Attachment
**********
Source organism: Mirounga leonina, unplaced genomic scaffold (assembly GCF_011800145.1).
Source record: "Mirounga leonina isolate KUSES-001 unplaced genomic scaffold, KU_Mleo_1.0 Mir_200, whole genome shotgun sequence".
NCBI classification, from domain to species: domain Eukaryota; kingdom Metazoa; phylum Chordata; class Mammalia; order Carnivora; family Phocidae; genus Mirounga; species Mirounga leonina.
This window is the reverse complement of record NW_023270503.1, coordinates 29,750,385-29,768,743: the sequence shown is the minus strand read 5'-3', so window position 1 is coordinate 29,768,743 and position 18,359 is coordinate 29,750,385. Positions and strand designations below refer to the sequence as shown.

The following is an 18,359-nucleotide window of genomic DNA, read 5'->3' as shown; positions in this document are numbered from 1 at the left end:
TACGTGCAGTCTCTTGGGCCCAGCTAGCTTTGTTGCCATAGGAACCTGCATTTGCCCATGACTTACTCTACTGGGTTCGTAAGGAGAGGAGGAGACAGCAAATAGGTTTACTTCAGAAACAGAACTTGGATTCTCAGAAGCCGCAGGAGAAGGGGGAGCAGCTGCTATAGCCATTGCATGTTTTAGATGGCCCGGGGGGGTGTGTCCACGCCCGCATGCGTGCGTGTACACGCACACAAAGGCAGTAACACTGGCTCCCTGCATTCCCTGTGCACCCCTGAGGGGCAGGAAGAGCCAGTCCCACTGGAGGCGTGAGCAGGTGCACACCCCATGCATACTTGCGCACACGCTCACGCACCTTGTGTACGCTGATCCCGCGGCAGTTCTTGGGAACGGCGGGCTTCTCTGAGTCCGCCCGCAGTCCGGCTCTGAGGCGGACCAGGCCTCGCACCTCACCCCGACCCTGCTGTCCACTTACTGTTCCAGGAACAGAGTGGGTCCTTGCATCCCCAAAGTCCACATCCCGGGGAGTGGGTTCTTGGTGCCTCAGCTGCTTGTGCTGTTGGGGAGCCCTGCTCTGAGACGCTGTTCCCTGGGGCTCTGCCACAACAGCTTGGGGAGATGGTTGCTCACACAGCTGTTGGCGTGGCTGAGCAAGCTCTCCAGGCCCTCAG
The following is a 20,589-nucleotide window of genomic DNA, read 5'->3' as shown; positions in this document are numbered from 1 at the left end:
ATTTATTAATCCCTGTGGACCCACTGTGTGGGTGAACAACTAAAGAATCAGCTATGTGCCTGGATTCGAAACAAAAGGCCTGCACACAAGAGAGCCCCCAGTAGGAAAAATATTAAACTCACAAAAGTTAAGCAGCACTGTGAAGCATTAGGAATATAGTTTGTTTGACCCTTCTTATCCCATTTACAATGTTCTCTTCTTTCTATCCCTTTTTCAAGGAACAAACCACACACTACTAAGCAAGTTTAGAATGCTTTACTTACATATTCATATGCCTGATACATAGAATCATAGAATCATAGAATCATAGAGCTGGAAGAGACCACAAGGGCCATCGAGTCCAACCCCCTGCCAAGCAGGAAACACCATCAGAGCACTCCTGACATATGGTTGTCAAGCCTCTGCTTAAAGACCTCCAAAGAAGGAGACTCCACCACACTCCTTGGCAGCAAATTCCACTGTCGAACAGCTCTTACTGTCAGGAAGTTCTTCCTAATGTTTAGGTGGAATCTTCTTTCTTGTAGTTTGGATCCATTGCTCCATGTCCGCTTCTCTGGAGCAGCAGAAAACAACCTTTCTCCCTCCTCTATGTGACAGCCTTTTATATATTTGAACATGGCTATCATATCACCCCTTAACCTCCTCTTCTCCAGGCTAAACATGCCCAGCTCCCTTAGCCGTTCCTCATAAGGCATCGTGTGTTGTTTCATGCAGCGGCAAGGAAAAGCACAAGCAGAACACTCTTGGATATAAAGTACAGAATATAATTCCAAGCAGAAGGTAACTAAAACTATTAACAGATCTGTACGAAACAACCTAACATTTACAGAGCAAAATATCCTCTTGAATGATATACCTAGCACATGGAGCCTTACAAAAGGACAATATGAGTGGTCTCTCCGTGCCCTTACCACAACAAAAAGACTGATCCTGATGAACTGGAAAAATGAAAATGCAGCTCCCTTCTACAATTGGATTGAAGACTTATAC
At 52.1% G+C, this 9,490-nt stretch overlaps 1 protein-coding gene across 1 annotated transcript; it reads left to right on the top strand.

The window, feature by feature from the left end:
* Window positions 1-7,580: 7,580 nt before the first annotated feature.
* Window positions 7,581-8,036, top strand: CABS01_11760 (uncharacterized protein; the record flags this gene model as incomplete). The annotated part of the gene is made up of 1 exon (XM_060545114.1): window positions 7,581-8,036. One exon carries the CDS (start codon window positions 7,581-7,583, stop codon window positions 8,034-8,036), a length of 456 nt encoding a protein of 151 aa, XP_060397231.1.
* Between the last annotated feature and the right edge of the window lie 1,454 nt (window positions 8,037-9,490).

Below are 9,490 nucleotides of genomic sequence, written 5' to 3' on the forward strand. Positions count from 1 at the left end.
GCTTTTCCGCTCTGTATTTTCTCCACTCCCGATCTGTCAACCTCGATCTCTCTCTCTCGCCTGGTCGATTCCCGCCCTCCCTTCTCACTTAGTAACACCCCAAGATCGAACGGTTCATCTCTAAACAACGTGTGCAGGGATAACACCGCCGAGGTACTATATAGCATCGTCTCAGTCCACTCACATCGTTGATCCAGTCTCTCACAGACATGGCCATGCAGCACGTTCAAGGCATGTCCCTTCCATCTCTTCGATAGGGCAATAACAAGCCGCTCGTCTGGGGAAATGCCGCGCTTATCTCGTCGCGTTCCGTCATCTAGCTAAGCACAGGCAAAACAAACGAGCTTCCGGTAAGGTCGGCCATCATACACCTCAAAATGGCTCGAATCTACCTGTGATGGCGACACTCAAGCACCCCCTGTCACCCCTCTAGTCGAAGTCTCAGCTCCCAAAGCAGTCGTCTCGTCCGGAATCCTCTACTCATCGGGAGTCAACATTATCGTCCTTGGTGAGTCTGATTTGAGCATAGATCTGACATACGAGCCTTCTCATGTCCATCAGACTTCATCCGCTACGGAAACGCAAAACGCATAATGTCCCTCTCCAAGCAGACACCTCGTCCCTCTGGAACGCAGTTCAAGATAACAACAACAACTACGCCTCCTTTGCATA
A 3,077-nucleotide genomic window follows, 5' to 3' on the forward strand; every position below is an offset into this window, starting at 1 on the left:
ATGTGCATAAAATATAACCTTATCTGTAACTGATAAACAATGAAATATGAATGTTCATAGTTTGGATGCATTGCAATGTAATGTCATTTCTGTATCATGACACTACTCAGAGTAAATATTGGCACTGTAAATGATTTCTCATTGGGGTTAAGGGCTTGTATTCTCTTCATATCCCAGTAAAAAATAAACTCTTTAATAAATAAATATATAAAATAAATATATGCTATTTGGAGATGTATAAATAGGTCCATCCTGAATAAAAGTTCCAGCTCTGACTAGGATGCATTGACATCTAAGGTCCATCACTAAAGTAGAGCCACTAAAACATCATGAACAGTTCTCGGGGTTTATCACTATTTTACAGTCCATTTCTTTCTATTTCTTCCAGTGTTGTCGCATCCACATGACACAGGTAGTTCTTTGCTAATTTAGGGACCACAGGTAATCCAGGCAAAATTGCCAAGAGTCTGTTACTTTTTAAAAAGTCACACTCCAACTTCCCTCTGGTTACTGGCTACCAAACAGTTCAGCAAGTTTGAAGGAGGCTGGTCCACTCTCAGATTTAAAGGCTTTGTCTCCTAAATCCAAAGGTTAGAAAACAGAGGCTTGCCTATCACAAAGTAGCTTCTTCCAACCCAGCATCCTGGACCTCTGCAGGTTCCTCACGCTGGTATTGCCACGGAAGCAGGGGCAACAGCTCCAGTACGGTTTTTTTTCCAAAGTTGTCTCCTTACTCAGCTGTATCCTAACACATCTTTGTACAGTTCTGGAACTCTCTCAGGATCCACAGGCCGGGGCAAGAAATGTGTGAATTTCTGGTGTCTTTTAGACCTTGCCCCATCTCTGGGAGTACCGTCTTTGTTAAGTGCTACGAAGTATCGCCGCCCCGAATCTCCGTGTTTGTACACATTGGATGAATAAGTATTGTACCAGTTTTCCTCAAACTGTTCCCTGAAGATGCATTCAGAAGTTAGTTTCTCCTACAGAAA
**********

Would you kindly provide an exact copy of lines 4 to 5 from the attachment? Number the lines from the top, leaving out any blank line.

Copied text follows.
This window is the reverse complement of record NW_023270503.1, coordinates 29,750,385-29,768,743: the sequence shown is the minus strand read 5'-3', so window position 1 is coordinate 29,768,743 and position 18,359 is coordinate 29,750,385. Positions and strand designations below refer to the sequence as shown.

The following is an 18,359-nucleotide window of genomic DNA, read 5'->3' as shown; positions in this document are numbered from 1 at the left end: